Another benefit? “You can activate your happy hormones with other people and with your partner,” Stewart says. When we experience attraction to new people, our bodies release high levels of dopamine and norepinephrine. Those chemicals make us feel giddy and euphoric. When you have the option to flirt with new people, dance sensually with strangers, or welcome a special guest star into your sex life, you can ride that high a little more often—and you can enjoy the thrill with your partner, too. A 2020 study found that couples who share new experiences together feel more satisfied and secure in their relationships.
Speaking of thrills, O’Reilly says being monogamish injects “excitement and a sense of risk” into a relationship, which is the key to long-term passion. A 2014 study published in Sexual and Relationship Therapy found that older adults in open relationships are happier and more sexually active than others of similar age and relationship status.
Monogamish relationships also inspire couples to examine the systems that shape our expectations. Discussing alternate relationship structures encourages partners to have meaningful conversations about their values and challenge “toxic notions of monogamy, which are often rooted in heteronormative, patriarchal, and colonial approaches to relationships,” O’Reilly says.
Monogamish couples face challenges just like everyone else. If your desires don’t align with your partner’s, that can lead to conflict, and if you’re transitioning from a monogamous relationship into a monogamish one, you and your partner might face some growing pains.
“Your partner may become jealous of the time you spend with other people,” Stewart says. “If you form a [friends with benefits] situation, you may catch feelings, and that might complicate things with your partner.”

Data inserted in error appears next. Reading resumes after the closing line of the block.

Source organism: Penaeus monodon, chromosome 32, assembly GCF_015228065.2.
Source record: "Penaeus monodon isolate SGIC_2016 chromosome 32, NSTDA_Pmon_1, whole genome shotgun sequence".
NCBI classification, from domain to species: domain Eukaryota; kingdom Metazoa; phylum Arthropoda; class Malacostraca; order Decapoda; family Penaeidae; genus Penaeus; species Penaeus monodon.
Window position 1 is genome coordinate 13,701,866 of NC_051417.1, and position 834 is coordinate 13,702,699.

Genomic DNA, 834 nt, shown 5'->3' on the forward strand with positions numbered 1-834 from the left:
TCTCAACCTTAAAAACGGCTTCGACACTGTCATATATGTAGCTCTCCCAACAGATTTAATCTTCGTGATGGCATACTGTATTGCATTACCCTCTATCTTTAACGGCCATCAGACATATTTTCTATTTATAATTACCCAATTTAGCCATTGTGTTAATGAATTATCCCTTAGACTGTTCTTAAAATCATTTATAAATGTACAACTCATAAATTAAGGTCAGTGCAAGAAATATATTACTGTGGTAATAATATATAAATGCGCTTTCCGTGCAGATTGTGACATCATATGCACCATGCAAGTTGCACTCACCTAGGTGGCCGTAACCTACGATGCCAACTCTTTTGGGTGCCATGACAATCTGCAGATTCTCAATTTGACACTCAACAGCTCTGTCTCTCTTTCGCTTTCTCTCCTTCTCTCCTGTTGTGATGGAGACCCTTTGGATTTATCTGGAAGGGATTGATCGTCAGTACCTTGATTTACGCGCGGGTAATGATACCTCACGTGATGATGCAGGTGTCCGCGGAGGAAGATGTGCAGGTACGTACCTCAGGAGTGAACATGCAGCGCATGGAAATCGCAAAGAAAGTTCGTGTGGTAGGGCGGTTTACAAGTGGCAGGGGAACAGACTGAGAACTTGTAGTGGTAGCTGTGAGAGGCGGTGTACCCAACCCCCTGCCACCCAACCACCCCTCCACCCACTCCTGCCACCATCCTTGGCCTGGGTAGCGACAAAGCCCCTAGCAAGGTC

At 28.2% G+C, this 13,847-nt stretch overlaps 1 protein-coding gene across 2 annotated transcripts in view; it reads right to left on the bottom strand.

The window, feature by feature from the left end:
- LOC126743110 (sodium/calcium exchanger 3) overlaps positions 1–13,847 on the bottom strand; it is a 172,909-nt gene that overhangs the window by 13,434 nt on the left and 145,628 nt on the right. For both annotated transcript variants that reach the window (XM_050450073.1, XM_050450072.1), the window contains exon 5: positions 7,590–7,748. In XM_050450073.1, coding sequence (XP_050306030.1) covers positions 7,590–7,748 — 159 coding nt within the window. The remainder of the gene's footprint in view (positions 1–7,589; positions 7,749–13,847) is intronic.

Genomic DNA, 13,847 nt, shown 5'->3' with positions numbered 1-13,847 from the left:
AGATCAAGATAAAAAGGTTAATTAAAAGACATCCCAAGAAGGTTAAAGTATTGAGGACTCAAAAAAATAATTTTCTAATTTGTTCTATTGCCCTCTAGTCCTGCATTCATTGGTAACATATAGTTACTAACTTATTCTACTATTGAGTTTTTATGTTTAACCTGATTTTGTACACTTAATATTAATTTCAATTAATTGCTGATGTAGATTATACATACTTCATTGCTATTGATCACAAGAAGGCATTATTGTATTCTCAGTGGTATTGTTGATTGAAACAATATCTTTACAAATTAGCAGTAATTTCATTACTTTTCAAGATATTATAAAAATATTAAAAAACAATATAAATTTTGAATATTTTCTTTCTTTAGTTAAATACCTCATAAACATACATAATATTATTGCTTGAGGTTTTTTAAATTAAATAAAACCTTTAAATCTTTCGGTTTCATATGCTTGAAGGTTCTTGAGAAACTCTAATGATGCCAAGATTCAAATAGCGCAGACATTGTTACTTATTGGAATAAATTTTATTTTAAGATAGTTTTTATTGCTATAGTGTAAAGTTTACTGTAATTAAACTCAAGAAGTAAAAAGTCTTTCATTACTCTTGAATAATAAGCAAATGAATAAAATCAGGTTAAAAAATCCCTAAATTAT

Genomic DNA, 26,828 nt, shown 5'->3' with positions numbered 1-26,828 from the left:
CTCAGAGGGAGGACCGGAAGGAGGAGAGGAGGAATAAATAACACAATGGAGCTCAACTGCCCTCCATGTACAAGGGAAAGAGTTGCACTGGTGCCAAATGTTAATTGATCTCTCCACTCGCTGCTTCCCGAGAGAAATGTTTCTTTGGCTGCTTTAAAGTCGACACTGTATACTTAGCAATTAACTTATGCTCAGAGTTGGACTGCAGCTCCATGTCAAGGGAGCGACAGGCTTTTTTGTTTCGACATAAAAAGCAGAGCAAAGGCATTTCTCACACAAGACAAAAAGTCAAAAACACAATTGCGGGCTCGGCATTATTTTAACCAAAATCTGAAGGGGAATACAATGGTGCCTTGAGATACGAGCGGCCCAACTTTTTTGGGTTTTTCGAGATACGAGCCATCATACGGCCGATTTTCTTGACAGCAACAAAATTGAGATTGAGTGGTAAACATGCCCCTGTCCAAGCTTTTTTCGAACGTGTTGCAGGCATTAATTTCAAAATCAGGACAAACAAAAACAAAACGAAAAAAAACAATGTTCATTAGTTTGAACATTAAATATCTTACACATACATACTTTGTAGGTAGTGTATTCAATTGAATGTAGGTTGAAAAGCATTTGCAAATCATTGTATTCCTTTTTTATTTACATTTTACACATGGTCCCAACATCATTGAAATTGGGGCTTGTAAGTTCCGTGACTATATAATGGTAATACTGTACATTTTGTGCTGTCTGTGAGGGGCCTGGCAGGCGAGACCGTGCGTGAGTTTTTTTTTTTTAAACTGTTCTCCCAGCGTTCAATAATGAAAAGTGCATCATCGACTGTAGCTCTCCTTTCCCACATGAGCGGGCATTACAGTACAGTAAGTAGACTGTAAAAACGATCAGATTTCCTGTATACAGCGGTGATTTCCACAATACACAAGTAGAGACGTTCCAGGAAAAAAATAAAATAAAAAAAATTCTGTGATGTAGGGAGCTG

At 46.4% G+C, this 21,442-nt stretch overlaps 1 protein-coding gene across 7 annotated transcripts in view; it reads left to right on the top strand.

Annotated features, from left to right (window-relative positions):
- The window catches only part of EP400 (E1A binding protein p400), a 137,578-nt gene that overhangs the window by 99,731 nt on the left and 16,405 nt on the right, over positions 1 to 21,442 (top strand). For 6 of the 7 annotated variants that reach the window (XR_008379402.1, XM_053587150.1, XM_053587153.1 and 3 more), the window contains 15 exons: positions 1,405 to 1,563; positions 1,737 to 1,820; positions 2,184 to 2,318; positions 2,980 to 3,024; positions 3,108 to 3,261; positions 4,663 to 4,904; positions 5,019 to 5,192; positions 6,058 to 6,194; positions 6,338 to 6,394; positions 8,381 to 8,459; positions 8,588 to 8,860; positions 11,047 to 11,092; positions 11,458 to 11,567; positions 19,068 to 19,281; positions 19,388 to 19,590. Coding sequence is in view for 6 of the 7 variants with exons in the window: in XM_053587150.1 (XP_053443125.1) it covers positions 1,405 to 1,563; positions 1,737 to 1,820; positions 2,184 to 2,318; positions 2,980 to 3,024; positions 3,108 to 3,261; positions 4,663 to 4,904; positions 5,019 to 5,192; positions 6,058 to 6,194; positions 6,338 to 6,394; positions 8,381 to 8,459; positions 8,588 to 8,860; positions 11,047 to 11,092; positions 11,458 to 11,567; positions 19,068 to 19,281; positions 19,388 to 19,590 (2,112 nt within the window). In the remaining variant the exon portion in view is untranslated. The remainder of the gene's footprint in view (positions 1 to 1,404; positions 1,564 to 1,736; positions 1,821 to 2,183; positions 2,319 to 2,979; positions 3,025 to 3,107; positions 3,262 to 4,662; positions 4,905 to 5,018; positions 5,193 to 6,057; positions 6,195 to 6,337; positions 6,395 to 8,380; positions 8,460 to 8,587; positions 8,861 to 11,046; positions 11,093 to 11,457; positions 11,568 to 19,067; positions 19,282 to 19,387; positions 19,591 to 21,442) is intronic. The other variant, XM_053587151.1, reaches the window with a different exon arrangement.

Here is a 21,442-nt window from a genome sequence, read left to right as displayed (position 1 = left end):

If you’re interested in a non-exclusive relationship structure, being monogamish is one of many options, and it might not be right for you and your partner. “Another limitation of monogamish approaches involves a hierarchical approach to relationships, which positions romantic relationships above platonic friendships and positions monogamy as the ideal arrangement—which it may be for some, but not for others,” O’Reilly explains. (If the hierarchical approach isn’t for you, you might be interested in learning more about relationship anarchy.)
Fortunately, if you openly discuss your needs and lay out some boundaries before embarking on your monogamish journey, you and your partner can save yourselves from some hardship.
Stewart says you should study up before entering into a monogamish relationship. “Couples should do a lot of education on their end,” she says. That education might look like “reading lots of books, going to classes or seminars on non-monogamy, and networking with others who are in the lifestyle or have that relationship style.”
Stewart also suggests discussing the timeframe of your monogamish arrangement. While some people choose to be monogamish for a limited time under specific circumstances, others might be seeking a long-term lifestyle, so it’s important to share your expectations: “Do you think this is something that is temporary? Or do you think [being monogamish] is who you are?”
O’Reilly says partners should discuss how you define “monogamish,” what appeals to you about a monogamish relationship style, and what concerns you have about being monogamish. Here’s one of O’Reilly’s prompts to get the conversation started: “Close your eyes and envision your ideal relationship arrangement for 30 seconds. What does it look like? How do you feel?”
Ultimately, you and your partner might decide that being monogamish isn’t right for you, and that’s okay. It never hurts to revisit your relationship structure and talk about your needs. It’s important that you and your partner feel fulfilled and happy, no matter what your relationship looks like—and if you decide to be monogamish, remember to keep the conversation going. Relationship structures can always evolve.
“I think it’s important to underscore that there is no universally ideal relationship arrangement,” O’Reilly says. “You can find your ideal, and it may change over time.”
Ro White is a Chicago-based writer, sex educator, and Autostraddle’s Sex & Dating Editor.